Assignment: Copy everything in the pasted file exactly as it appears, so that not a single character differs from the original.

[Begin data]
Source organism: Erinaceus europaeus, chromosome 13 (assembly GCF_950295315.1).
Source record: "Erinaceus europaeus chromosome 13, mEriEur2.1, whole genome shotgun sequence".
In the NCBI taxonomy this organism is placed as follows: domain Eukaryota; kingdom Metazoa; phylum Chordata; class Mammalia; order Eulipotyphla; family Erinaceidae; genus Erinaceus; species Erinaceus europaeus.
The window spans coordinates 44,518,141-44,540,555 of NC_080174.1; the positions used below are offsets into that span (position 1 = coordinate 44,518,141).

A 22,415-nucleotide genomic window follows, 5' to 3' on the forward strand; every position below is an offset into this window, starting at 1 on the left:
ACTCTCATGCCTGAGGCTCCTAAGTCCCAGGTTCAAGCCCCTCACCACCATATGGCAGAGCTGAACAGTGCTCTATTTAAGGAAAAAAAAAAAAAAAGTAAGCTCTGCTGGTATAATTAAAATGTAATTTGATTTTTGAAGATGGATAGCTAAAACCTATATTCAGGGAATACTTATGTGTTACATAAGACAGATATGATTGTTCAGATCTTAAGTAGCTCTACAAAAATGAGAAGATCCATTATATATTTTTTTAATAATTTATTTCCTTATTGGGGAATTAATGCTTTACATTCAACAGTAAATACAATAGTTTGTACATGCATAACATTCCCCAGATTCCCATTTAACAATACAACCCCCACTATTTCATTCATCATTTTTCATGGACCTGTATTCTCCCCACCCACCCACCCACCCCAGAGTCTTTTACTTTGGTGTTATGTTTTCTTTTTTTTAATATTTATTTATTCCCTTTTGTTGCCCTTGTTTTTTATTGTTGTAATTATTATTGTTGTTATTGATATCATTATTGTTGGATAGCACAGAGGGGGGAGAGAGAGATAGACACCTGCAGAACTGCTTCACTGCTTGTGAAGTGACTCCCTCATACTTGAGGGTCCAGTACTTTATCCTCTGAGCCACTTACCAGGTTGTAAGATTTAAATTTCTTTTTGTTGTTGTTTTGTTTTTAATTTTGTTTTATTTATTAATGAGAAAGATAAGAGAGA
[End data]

Source organism: Erinaceus europaeus, chromosome 13 (assembly GCF_950295315.1).
Source record: "Erinaceus europaeus chromosome 13, mEriEur2.1, whole genome shotgun sequence".
In the NCBI taxonomy this organism is placed as follows: domain Eukaryota; kingdom Metazoa; phylum Chordata; class Mammalia; order Eulipotyphla; family Erinaceidae; genus Erinaceus; species Erinaceus europaeus.
The window spans coordinates 44,518,141-44,540,555 of NC_080174.1; the positions used below are offsets into that span (position 1 = coordinate 44,518,141).

A 22,415-nucleotide genomic window follows, 5' to 3' on the forward strand; every position below is an offset into this window, starting at 1 on the left:
ACTCTCATGCCTGAGGCTCCTAAGTCCCAGGTTCAAGCCCCTCACCACCATATGGCAGAGCTGAACAGTGCTCTATTTAAGGAAAAAAAAAAAAAAAGTAAGCTCTGCTGGTATAATTAAAATGTAATTTGATTTTTGAAGATGGATAGCTAAAACCTATATTCAGGGAATACTTATGTGTTACATAAGACAGATATGATTGTTCAGATCTTAAGTAGCTCTACAAAAATGAGAAGATCCATTATATATTTTTTTAATAATTTATTTCCTTATTGGGGAATTAATGCTTTACATTCAACAGTAAATACAATAGTTTGTACATGCATAACATTCCCCAGATTCCCATTTAACAATACAACCCCCACTATTTCATTCATCATTTTTCATGGACCTGTATTCTCCCCACCCACCCACCCACCCCAGAGTCTTTTACTTTGGTGTTATGTTTTCTTTTTTTTAATATTTATTTATTCCCTTTTGTTGCCCTTGTTTTTTATTGTTGTAATTATTATTGTTGTTATTGATATCATTATTGTTGGATAGCACAGAGGGGGGAGAGAGAGATAGACACCTGCAGAACTGCTTCACTGCTTGTGAAGTGACTCCCTCATACTTGAGGGTCCAGTACTTTATCCTCTGAGCCACTTACCAGGTTGTAAGATTTAAATTTCTTTTTGTTGTTGTTTTGTTTTTAATTTTGTTTTATTTATTAATGAGAAAGATAAGAGAGA